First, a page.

How did we get to this point on “the farm”
We embarked upon this community gardening project about three months ago…well we fell into it actually, it wasn’t a planned-for-a-long-time thing. It was more a crime of opportunity. We saw the ad for community garden plots one day and the next day we signed up. Then we waited and waited and waited for it to be dry enough to turn over the soil so we could plant. When that finally happened we went to town and put seeds in the ground. While it’s only mid-July, we are beginning to reflect on what’s grown, or not, and what we might do next year. Why didn’t the lettuce come up? Just what is eating the zucchini? Did we really plant spinach-there’s no spinach? Why did the Detroit Red beets come up but not the Golden Beets? Next year we will do some things differently.
Farming is always “next year” country
Growing up on a farm, there was the saying “next year country”. You would hear :
- It’s dry this year but next year with a little moisture we could get a good crop.
- The grasshoppers are bad this year but next year we’ll spray earlier and that should hold them at bay.
- The barley (or wheat or oats) didn’t do that well this year but it has been an unusual year and next year should bring us back to a good growing season.
Where do the bugs come from and where did the worms go
Potato bugs: We declared war on the potato bugs. I went from the YEWWWWW of knocking them on the ground and then grinding them between two hard surfaces to squishing them left and right between my gloved thumbs and forefingers. I became a two-handed squisher. My gardening partner squished, she removed their eggs, she left no leaf unturned. One day last week I squished 95 bugs in one visit! Now suddenly (if you can say suddenly after you’ve killed hundreds and hundreds of them) their numbers are way down. Is it too soon to declare victory?
Earth worms: Earth worms are good for your garden. When we were planting we found one earthworm. And it seems he must have just been passing through. We just didn’t see he had his suitcase with him as he made his way to some other garden plot. And that’s all we’ve seen. This is not good. NEXT YEAR we will advertise in the 2012 earthworm travel guide: Come and stay at our garden plot. Under new management as of 2011. Stay rent free! The dirt is freshly ‘amended’ (the fancy gardening word should attract a good worm base), there will be regular water and robins are banned from the premises.
We are enjoying our time in the fresh air-bent over pulling at the robust crop of weeds. Why won’t spinach even dare to root in our soil while the grass and untold unwanted plants have roots that go half way to China. Our garden doesn’ t look as good as many (this year) but we are marvelling at what wondrous things are happening. Flowers on the potatoes, fennel showing up, cauliflower heads taking shape, cabbage….not tood good .well let’s just say NEXT YEAR we will start many plants indoors.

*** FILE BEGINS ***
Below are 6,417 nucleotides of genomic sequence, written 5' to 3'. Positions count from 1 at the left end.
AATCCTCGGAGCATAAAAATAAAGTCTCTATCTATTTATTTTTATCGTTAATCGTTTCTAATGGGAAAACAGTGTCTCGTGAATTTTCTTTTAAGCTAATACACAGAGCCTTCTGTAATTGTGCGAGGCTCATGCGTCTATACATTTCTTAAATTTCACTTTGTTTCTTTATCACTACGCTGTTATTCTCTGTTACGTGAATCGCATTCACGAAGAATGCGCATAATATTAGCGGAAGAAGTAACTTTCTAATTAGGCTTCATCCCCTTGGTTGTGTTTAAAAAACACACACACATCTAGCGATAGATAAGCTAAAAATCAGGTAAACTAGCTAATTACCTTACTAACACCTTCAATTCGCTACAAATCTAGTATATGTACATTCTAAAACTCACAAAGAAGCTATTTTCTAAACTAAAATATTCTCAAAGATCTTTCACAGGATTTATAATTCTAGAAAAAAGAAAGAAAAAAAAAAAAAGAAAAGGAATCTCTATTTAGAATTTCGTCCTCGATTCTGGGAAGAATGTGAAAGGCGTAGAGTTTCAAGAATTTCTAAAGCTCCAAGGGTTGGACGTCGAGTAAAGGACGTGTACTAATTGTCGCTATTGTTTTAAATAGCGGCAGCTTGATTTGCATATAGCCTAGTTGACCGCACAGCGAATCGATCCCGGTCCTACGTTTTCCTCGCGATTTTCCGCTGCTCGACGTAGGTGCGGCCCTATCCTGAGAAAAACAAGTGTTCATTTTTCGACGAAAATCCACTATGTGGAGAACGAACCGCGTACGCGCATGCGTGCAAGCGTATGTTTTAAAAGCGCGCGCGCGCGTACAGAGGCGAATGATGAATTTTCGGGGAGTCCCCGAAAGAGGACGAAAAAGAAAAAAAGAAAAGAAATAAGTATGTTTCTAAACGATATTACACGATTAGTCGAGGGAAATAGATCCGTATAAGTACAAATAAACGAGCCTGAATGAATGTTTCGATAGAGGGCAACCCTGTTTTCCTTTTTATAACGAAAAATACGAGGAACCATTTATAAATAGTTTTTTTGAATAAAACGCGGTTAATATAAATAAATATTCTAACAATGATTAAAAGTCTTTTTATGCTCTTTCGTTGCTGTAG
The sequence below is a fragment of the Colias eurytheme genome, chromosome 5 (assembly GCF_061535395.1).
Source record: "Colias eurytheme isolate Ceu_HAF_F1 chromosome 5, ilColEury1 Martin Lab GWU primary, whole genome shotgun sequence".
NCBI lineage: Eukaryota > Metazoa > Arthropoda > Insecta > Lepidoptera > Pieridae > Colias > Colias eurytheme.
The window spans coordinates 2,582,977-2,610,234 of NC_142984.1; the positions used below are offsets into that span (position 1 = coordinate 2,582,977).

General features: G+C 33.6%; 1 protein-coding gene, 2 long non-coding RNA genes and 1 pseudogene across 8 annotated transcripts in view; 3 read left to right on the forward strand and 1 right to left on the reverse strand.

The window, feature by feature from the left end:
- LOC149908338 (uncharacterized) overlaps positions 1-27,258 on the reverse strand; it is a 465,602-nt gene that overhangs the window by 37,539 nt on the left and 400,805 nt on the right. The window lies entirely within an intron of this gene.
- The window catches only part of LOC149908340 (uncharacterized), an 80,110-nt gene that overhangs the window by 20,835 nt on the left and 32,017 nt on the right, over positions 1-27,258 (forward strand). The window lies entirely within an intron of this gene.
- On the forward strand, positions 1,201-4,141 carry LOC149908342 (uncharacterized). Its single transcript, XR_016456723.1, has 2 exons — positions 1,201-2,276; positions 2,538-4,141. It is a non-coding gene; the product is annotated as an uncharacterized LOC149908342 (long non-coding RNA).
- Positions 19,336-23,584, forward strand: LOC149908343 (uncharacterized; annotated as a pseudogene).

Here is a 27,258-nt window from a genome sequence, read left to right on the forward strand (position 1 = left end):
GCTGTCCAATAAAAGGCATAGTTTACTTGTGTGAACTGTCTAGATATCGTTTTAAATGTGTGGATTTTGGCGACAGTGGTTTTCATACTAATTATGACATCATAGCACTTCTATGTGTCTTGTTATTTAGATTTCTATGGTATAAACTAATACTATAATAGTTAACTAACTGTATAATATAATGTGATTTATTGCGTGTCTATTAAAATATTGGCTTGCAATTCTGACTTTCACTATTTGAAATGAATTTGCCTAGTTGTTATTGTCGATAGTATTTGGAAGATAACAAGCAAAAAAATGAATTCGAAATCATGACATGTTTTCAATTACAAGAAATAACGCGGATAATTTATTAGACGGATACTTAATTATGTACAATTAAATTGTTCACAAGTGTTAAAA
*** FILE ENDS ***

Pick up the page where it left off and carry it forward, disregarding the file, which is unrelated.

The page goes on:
We thought we would go to the garden once a week but we find ourselves drawn there most mornings. Once we rein in the weeds, maybe we won’t go there so often…but then how will be able to watch the progress? And today….today we noticed two babies. We cooed at them as you would an infant. There they were in the bright sunshine two little sunburst squash! Gosh, we may have something THIS YEAR!
4 thoughts on “Green Thumb-ninety five bugs, no worms and two babies”
Your garden sounds like more fun that vegetables. I do hope you have more little squashes (are they called squishes?).
We are swamped with cucumbers. The beans are coming in full speed. The two weeks of wet weather seemed to damage half our tomato plants and the tops are dying off from some kind of wet weather virus. Tanya has two big basins of apricots soaking in sugar to make jam . Our house is full of jam cooked and uncooked.
Really, Barb, only sissies wear gloves when squishing potatoe bugs between thumb and forefinger! (Sent from a Saskatchewan farm where the soil was too waterlogged for a vegetable garden this year – or for a crop of any kind for that matter. Maybe next year….!)
Opps – please exucse the Dan Quayle spelling of potato!!! (I always thought that the media were too hard on him for that mistake. Anyone could make it! (blush, blush)
Yes indeed the Dan Quayle spelling haunts those of us who have enough “experience” to know who Dan Quayle is/was. I actually had to look up the spelling of the tuber to see if I was going down a Quayle road or not. Really the toe on your foot has an “e” on the end so it makes some sense that the “toe” in potato might too have an “e” on the end. Our little garden is but a hobby with hopes of production. Farmers who can’t plant or have Mother Nature take a vicious swipe through dealing them one or more of so many things that can hamper agriculture are dealing with their livelihood.